Wauwatosa, Wisconsin

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Wauwatosa, Wisconsin
City
Village of Wauwatosa along the banksof the Menomonee River
Village of Wauwatosa along the banks
of the Menomonee River
Location of Wauwatosa, Wisconsin
Location of Wauwatosa, Wisconsin
Coordinates: 43°4′N 88°2′W / 43.067°N 88.033°W / 43.067; -88.033Coordinates: 43°4′N 88°2′W / 43.067°N 88.033°W / 43.067; -88.033
Country United States
State Wisconsin
County Milwaukee
Government
 • Mayor Kathy Ehley
 • Congressional Rep. Jim Sensenbrenner (R)
Area[1]
 • City 13.25 sq mi (34.32 km2)
 • Land 13.25 sq mi (34.32 km2)
 • Water 0 sq mi (0 km2)  0%
Elevation 673 ft (205 m)
Population (2010)[2]
 • City 46,396
 • Estimate (2012[3]) 47,068
 • Density 3,501.6/sq mi (1,352.0/km2)
 • Metro 1,753,355 (Milwaukee)
Time zone Central (UTC-6)
 • Summer (DST) CDT (UTC-5)
Area code(s) 414
FIPS code 55-84675[4]
GNIS feature ID 1576335[5]
Website wauwatosa.net

Wauwatosa (originally Wau-wau-too-sa) is a city in Milwaukee County, Wisconsin, United States. The population was 46,396 at the 2010 census. Wauwatosa is located immediately west of Milwaukee, Wisconsin, and is a part of the Milwaukee metropolitan area. It is named after the Potawatomi word for firefly.[6]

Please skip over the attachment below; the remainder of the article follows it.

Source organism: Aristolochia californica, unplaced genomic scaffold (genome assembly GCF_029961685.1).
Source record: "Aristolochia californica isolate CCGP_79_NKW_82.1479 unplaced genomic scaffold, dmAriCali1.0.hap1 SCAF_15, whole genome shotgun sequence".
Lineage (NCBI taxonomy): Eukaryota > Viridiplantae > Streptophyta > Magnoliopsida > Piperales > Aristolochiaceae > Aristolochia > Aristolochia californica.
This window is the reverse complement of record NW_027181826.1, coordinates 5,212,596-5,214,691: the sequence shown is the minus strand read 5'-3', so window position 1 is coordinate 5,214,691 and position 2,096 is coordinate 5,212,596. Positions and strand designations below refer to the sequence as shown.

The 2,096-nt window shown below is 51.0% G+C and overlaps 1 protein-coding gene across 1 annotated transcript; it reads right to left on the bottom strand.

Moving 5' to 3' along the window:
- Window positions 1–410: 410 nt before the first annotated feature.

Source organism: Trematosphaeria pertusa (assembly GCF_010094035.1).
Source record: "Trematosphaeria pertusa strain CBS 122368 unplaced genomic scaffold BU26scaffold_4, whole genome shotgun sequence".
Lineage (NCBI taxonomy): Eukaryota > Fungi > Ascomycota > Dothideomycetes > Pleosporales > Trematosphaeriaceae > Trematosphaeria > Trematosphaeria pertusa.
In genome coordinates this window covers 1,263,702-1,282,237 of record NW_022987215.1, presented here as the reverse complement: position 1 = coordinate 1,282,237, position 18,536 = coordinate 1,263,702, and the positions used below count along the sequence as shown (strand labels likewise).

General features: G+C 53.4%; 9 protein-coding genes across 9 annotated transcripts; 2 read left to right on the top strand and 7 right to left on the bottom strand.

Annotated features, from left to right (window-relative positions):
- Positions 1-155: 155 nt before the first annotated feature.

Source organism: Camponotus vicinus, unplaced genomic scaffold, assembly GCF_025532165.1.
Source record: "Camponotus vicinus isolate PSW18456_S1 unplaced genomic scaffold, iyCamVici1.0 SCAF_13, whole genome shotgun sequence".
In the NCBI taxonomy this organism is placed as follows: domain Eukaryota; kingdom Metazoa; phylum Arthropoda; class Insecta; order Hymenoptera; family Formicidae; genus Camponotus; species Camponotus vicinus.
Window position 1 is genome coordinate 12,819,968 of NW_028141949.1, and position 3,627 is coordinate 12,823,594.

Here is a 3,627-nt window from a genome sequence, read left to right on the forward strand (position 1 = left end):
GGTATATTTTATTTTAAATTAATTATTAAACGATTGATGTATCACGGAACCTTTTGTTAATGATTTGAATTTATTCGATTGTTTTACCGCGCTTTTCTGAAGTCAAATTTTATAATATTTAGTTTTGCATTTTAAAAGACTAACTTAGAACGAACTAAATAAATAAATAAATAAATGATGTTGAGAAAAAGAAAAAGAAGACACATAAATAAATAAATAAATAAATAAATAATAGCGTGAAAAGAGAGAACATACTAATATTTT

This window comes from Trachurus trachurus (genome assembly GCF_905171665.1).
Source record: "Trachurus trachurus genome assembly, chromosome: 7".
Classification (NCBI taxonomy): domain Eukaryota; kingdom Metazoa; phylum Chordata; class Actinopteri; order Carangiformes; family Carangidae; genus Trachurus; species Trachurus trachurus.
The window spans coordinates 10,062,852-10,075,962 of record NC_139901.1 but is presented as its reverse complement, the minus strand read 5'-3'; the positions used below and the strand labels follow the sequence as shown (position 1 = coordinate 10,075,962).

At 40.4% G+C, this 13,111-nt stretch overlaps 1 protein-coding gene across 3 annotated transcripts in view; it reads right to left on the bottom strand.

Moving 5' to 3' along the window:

History[edit]

The lush Menomonee Valley of the Wauwatosa area provided a key overland gateway between the rich glacial farmland of southeastern Wisconsin and the Port of Milwaukee. In 1835, Charles Hart became the first permanent white settler, followed that year by 17 other families. The following year a United States Road was built from Milwaukee through Wauwatosa, eventually reaching Madison. Charles Hart built a mill in 1845 on the Menomonee River which gave the settlement its original name of "Hart's Mill." The mill was torn down in 1914.[7]